President Carter's controversial decision to support "cargo preference" legislation stirred a partisan furer on Capitol Hill yesterday with GOP charges that it represents a White House "payoff" to the maritime industry.

The chief administration spokesman for the measure. Assistant Secretary of Commerce Robert J. Blackwell, was caught in a crossfire of accusations concerning a $100,000-a-year job offered him in recent weeks by a group of shipping companies.

Blackwell, who heads the Federal Maritime Administration, acknowledged yesterday morning that he was thinking of taking the job, but he insisted that there was no more than "the specter of an impropriety" hanging over it.

Speaking with reporters following a Senate hearing on the administration's "cargo preference" plan, Blackwell maintained that he had successfully insulated himself from decisions affecting his prospective employers since the position was first offered him on June 22. He said Secretary of Commerce Juanita Kreps apparently "acquiesced" in his judgment after being notified of it in a June 24 memo.

Blackwell hotly disputed charges by Rep. Paul N. McCloskey (R-Calif.) that his offer to head a prospective trade association of none ocean freight companies may have been connected with his opposition to a bill affecting those companies and U.S. maritime subsidies. The Maritime Administration chief denounced the suggestion as "the dirtiest, lowest thing that has ever happened to me in 23 years of government service."

The Senate hearing on Carter's proposal to guarantee U.S.-glag oil tankers nearly 10 per cent of the oil import market also ended on an acrimonious note. Repeatedly, Sen. Ernest F. Hollings (D-S.C.), who persided as acting chairman of the Senate Commerce Committee, derided complaints by Sen. Robert P. Griffin (R-Mich.) that the bill was being hurried through in "slipshod fashion."

Mr. Secretary, I'm sorry you have to put up with this nonsense," Hollings said to Blackwell at one point. "What's made this hearing slipshod is his [Griffin's] attesdance here this morning."

Griffin noted that the maritime unions pushing for cargo preference legislation (such as the Marine Engineers Beneficial Association) contributed more than $100,000 to Carter's primary campaign and gave more than $990,000 to candidates for the House and Senate. He also cited a June 24, 1977, memo to the President from Carter's special representative for trade negotiations. Robert S. Strauss, in which Strauss counseled:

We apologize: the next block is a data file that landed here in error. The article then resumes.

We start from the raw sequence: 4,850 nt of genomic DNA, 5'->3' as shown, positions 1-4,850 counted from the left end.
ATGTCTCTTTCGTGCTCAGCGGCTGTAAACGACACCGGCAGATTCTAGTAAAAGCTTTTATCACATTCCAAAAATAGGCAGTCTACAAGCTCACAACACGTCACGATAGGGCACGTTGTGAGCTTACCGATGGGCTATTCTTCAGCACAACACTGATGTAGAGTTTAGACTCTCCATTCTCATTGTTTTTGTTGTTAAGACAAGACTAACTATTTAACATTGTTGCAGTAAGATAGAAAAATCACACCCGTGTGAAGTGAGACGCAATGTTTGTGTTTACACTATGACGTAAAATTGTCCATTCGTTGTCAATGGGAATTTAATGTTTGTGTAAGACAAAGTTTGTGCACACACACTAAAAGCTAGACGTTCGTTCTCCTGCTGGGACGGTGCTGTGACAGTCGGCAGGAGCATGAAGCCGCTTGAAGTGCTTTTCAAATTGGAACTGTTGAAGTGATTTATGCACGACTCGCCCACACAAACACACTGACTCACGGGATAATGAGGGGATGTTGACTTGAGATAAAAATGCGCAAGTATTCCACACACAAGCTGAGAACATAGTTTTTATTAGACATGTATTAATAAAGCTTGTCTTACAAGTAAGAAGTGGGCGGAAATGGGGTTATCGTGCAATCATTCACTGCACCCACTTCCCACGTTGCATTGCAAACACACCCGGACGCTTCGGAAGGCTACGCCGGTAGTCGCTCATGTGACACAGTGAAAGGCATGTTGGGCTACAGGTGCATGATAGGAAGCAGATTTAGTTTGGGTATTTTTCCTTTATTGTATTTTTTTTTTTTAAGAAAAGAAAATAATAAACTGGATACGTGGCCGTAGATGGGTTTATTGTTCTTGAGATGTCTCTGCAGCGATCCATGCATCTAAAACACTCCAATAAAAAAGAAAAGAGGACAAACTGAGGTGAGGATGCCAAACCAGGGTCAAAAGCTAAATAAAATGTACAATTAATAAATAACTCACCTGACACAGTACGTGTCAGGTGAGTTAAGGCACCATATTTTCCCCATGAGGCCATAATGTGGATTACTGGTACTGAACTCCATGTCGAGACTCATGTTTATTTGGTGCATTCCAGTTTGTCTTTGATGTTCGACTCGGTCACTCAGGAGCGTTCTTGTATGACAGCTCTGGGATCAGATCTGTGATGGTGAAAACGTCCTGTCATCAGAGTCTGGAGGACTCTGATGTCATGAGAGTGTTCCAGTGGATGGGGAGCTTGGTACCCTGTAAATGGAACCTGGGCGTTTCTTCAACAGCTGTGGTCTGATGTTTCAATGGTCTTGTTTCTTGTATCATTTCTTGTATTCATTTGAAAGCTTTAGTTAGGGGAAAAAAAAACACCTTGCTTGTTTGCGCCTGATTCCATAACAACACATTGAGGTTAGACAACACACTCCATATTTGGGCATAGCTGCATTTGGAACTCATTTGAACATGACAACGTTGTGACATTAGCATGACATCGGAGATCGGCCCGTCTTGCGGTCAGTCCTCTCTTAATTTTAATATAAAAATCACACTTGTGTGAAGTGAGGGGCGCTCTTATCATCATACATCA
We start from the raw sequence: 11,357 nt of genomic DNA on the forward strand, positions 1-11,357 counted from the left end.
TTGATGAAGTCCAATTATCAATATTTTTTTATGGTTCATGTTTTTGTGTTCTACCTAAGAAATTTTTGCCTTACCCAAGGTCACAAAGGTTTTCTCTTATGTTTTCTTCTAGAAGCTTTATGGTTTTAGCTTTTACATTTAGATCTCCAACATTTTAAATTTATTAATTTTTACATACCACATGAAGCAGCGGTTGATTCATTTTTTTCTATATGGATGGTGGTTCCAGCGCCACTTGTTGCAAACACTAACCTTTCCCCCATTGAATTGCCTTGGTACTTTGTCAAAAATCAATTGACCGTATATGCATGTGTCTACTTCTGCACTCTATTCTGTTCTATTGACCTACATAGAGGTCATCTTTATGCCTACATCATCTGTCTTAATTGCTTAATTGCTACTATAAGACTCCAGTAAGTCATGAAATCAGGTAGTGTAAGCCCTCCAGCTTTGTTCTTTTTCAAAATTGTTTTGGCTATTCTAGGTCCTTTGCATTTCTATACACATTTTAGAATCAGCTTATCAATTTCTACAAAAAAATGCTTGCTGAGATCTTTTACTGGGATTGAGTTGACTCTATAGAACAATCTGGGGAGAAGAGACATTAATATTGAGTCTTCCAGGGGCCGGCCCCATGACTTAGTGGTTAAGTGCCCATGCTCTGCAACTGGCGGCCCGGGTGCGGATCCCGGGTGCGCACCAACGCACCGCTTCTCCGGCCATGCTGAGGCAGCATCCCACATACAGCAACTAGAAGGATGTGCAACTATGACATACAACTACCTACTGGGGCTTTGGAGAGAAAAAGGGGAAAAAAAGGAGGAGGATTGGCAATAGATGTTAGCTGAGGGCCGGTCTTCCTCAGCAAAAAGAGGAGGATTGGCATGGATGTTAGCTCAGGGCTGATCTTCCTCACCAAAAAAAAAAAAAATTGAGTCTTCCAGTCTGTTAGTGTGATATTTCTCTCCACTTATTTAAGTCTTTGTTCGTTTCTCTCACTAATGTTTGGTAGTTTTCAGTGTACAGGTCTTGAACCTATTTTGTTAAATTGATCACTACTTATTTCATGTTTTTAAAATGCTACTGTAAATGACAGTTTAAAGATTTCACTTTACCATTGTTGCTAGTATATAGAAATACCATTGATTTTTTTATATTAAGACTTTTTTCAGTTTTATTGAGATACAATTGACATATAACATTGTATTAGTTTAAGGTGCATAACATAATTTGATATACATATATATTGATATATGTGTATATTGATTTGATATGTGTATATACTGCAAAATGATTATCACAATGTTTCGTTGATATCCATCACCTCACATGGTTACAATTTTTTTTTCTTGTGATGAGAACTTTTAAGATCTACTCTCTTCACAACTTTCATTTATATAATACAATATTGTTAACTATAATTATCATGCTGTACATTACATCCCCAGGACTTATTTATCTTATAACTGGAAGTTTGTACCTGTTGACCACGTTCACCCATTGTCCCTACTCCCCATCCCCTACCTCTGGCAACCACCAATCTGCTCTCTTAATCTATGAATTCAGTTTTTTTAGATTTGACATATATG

"Politically, something in the way of a cargo preference is going to be very hard to resist."

Griffin said he thought Strauss should be called to testify, along with a series of administration officials strongly opposed to "cargo preference" legislation, such as Treasury Secretary W. Michael Blumnethal. Hollings said he had no intention of doing that.

"I'm shocked," Grifftin said.

"Stay shocked," Hollings replied.

"I'm bored to death with this charade. It's time to get this country moving again and build up our merchant marine."

The maritime industry has been pressing for a bigger share of the oil import market - as much as 30 per cent by 1980 - but opponents have charged that even the President's scaled-down plan would cost the American public billions of dollars in higher petroleum prices.

In his testimony, however, Blackwell insisted that the measure would enhance "the national security . . . at a very modest cost" - no more $180 million a year in additional transportation costs.

In a "Dear Colleague" letter, McCloskey said that the nine firms offering the job to Blackwell have "applied for operating subsidies administered by Mr. Blackwell, and all strongly support the proposed cargo preference legislation."

Blackwell told reporters that the possible trade association job was first mentioned to him June 22 during a visit on another matter by Jim Amoss of New Orleans, president of Lykes Brothers Steamship Co. After conferring the next day with Commerce Department general counsel Sam Nemcrow. Blackwell said he decided to notify Secretary Kreps and to disqualify himself as chairman of the three member Maritime Subsidy Board which makes most of the decisions affecting the nine companies.

Several weeks later - apparently on July 13 - just before leaving on a trip to Florida, Blackwell said he met briefly with Jim Horn, president of American Export Lines of New York. He said Horn "indicated to me they were considering a salary range around $100,000 and a contract for three years."

Blackwell said he expects to make a decision within the next week. Asked why he thought he was offered the job, he said: "They think I'm a good man . . . I know this industry."